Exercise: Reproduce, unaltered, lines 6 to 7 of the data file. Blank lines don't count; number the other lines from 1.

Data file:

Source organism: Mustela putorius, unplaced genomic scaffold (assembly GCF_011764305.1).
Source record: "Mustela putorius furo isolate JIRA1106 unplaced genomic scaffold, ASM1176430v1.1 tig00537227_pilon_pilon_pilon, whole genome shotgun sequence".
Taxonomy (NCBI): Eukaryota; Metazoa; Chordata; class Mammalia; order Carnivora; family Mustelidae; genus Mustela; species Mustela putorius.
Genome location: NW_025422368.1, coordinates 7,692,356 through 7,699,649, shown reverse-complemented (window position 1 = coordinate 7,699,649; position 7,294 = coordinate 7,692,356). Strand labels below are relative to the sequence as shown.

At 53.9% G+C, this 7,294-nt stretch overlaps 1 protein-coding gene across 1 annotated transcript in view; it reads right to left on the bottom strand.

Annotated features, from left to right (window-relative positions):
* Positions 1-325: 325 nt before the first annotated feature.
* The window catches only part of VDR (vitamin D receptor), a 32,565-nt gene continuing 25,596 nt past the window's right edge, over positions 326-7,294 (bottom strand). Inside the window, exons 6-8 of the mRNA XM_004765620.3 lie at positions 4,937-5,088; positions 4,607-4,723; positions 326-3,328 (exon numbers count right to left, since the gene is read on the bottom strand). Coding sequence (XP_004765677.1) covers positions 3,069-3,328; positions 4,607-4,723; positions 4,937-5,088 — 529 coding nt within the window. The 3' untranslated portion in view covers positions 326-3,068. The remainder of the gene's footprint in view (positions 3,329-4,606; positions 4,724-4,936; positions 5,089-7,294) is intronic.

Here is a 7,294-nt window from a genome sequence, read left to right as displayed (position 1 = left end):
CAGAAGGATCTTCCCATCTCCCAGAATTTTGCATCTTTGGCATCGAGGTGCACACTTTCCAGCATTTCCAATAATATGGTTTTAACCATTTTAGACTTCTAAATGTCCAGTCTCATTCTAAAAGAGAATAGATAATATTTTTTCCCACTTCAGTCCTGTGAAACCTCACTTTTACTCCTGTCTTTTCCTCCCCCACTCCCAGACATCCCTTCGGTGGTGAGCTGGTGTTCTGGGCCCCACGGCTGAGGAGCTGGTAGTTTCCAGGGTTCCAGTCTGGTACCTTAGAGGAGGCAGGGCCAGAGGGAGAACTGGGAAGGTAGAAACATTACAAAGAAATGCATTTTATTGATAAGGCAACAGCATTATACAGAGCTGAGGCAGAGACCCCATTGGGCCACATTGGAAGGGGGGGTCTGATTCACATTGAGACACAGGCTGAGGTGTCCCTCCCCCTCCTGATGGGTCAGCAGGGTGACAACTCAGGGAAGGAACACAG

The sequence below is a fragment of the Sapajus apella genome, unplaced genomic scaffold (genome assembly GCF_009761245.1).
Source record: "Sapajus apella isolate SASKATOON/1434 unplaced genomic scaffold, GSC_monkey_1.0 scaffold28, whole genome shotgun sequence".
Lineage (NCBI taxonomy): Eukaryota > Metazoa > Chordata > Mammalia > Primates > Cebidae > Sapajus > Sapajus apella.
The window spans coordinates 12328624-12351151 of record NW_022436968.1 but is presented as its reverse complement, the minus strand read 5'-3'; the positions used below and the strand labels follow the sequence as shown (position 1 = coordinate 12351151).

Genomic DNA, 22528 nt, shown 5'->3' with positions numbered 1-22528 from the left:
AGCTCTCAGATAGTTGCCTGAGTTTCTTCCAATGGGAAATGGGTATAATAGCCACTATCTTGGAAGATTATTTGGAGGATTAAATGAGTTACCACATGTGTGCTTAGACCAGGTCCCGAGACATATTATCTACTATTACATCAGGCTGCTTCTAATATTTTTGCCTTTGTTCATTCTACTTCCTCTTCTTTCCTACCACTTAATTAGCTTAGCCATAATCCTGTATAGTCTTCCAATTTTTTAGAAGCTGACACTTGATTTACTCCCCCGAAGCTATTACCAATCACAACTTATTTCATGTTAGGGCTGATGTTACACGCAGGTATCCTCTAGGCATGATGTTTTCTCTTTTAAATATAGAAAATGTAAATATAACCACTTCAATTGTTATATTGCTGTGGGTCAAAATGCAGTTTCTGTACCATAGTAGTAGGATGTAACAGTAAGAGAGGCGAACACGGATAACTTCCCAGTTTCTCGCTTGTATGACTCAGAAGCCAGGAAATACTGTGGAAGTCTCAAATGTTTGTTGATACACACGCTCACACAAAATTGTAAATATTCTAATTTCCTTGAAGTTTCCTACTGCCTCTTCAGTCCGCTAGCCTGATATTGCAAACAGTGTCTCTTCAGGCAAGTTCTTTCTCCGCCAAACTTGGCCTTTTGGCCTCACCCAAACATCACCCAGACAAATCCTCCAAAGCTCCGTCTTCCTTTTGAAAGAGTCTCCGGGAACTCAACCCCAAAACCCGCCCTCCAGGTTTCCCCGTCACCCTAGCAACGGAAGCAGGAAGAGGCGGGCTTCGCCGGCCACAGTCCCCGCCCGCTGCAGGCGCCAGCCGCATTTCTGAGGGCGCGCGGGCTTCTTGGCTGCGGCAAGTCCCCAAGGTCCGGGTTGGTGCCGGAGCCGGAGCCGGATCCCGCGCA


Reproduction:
Annotated features, from left to right (window-relative positions):
* Positions 1-325: 325 nt before the first annotated feature.